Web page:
Monday, September 22, 2008

Amazing Grace on Display

One of our most beloved and treasured hymns is Amazing Grace written by John Newton a former captain of a slave ship. As a young lad Newton had memorized Bible passages and hymns at the knees of his mother who died when he was about seven years old. However, John Newton wasn’t converted until he was twenty-three years old. After falling deeper and deeper into sin, Newton found that he was capable of anything. Then on the night of March 9, 1748, Newton was jolted awake by a brutal storm that descended too suddenly for the crew to foresee. The next day, in great peril, he cried out to the Lord. He later wrote, “That tenth of March is a day much remembered by me; and I have never suffered it to pass unnoticed since the year 1748 – the Lord came from on high and delivered me out of deep waters.”

Psalm 107:23-32 says, “Those who go down to the sea in ships, who do business on great waters; they have seen the works of the Lord, and His wonders in the deep. For He spoke and raised up a stormy wind, which lifted up the waves of the sea. They rose up to the heavens, they went down to the depths; their soul melted away in misery. They reeled and staggered like a drunken man, and were at their wits’ end. Then they cried to the Lord in their trouble, and He brought them out of their distresses. He caused the storm to be still, so that the waves of the sea were hushed. Then they were glad because they were quiet, so He guided them to their desired haven. Let them give thanks to the Lord for His lovingkindness, and for His wonders to the sons of men! Let them extol Him also in the congregation of the people, and praise Him at the seat of the elders.”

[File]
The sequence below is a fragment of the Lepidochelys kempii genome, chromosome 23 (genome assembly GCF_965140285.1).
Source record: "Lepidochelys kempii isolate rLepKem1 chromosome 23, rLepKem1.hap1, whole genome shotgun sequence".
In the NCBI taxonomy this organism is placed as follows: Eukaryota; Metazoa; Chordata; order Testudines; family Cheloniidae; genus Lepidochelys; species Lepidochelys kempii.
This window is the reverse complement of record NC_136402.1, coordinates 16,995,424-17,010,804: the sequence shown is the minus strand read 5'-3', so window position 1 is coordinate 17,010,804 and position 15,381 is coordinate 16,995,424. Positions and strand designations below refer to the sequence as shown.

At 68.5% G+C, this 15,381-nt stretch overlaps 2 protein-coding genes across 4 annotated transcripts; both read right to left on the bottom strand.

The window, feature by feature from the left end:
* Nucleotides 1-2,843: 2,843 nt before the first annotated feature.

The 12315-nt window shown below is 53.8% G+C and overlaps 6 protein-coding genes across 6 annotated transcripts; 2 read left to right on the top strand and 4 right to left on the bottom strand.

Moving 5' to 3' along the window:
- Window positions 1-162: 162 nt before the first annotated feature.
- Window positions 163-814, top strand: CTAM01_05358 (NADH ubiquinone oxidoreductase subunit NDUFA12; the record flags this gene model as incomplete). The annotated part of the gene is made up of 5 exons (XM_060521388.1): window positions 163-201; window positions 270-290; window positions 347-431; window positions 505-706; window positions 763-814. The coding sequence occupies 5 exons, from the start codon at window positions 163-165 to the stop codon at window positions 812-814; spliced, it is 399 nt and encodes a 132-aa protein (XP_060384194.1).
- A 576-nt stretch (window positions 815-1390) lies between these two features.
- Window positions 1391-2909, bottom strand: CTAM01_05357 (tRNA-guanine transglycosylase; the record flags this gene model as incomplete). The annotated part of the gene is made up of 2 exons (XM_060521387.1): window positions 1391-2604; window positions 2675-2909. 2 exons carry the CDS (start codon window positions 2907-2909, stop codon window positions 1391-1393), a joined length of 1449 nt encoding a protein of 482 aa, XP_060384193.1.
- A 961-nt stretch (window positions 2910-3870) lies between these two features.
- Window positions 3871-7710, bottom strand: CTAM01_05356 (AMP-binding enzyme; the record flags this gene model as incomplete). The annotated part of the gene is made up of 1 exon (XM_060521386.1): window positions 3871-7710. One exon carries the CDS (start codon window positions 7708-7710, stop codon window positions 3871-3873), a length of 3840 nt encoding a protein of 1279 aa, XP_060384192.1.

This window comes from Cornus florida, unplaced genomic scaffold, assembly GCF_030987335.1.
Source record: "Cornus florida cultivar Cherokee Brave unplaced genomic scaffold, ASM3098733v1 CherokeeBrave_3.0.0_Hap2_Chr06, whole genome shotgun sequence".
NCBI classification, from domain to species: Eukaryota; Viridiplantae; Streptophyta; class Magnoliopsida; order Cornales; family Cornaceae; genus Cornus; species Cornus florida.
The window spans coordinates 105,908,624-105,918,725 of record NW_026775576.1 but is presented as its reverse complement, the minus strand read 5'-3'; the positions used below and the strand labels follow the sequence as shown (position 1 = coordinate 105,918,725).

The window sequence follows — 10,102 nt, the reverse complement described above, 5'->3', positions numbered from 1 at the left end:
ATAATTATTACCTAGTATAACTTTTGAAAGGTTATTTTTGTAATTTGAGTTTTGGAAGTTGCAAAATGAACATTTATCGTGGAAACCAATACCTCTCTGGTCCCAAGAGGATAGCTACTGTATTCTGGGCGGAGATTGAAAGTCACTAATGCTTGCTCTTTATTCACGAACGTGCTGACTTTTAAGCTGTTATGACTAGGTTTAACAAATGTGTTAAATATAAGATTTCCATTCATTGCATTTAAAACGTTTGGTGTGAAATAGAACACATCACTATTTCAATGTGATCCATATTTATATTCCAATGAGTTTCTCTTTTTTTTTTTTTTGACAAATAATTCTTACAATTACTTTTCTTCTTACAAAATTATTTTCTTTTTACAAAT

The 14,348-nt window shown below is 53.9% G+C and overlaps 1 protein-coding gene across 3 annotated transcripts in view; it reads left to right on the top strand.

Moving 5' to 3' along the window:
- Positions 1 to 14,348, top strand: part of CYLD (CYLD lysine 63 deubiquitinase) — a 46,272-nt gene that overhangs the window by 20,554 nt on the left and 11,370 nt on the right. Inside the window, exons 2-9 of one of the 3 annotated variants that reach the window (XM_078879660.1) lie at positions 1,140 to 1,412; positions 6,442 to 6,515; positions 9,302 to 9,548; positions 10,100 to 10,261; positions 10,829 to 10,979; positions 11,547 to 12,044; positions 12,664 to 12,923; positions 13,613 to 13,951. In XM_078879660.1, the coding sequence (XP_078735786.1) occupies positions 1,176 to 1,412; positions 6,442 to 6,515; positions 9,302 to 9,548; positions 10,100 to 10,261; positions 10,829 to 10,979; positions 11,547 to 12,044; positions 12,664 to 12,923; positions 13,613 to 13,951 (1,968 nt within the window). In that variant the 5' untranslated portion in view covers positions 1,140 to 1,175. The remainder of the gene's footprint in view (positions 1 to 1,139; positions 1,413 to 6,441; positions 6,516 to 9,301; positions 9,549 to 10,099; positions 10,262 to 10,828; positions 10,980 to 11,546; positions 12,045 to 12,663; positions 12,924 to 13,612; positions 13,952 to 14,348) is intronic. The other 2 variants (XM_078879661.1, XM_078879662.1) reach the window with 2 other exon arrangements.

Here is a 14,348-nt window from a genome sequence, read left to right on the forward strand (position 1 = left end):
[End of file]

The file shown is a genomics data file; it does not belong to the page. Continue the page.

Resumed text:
This happened to John Newton; this happened to the disciples of the Lord on several occasions; and this happened to the apostle Paul more than once – so that any of them would have been able to sing, “Thro’ many dangers, toils and snares, I have already come; ‘tis grace that brought me safe thus far, and grace will lead me home!”

Here in Acts 28:11-15 we see God’s amazing grace that not only delivered Paul and the others safely from the storm and shipwreck on Malta but also provided Paul with the encouragement of fellowship with the brethren as God guided him to his desired haven – Rome!

Going to Rome had long been a desire of Paul’s heart. Paul had written his letter to the Romans at least three years before these events while he was in Corinth. And in his letter to the Romans Paul said, “For God, whom I serve in my spirit in the preaching of the gospel of His Son, is my witness as to how unceasingly I make mention of you, always in my prayers making request, if perhaps now at last by the will of God I may succeed in coming to you. For I long to see you so that I may impart some spiritual gift to you, that you may be established; that is, that I may be encouraged together with you while among you, each of us by the other’s faith, both yours and mine. I do not want you to be unaware, brethren, that often I have planned to come to you (and have been prevented so far) so that I may obtain some fruit among you also, even as among the rest of the Gentiles” (Romans 1:9-13).